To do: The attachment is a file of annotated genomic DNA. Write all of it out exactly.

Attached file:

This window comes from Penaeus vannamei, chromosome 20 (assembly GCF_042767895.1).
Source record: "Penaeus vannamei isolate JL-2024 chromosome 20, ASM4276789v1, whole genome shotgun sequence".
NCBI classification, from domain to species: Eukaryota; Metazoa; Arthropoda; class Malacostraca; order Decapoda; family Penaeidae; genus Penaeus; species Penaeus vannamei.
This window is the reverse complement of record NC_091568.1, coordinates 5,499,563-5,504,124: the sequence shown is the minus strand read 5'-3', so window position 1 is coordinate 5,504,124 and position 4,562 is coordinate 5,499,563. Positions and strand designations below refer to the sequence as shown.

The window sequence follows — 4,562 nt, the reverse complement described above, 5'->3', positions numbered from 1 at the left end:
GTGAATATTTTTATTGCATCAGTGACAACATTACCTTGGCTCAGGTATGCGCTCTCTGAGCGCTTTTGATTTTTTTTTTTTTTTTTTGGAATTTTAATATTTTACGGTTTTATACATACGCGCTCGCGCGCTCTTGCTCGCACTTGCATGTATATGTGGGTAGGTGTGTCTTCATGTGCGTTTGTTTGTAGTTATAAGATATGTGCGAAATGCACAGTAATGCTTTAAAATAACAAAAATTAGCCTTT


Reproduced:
This window comes from Penaeus vannamei, chromosome 20 (assembly GCF_042767895.1).
Source record: "Penaeus vannamei isolate JL-2024 chromosome 20, ASM4276789v1, whole genome shotgun sequence".
NCBI classification, from domain to species: Eukaryota; Metazoa; Arthropoda; class Malacostraca; order Decapoda; family Penaeidae; genus Penaeus; species Penaeus vannamei.
This window is the reverse complement of record NC_091568.1, coordinates 5,499,563-5,504,124: the sequence shown is the minus strand read 5'-3', so window position 1 is coordinate 5,504,124 and position 4,562 is coordinate 5,499,563. Positions and strand designations below refer to the sequence as shown.

The window sequence follows — 4,562 nt, the reverse complement described above, 5'->3', positions numbered from 1 at the left end:
GTGAATATTTTTATTGCATCAGTGACAACATTACCTTGGCTCAGGTATGCGCTCTCTGAGCGCTTTTGATTTTTTTTTTTTTTTTTTGGAATTTTAATATTTTACGGTTTTATACATACGCGCTCGCGCGCTCTTGCTCGCACTTGCATGTATATGTGGGTAGGTGTGTCTTCATGTGCGTTTGTTTGTAGTTATAAGATATGTGCGAAATGCACAGTAATGCTTTAAAATAACAAAAATTAGCCTTT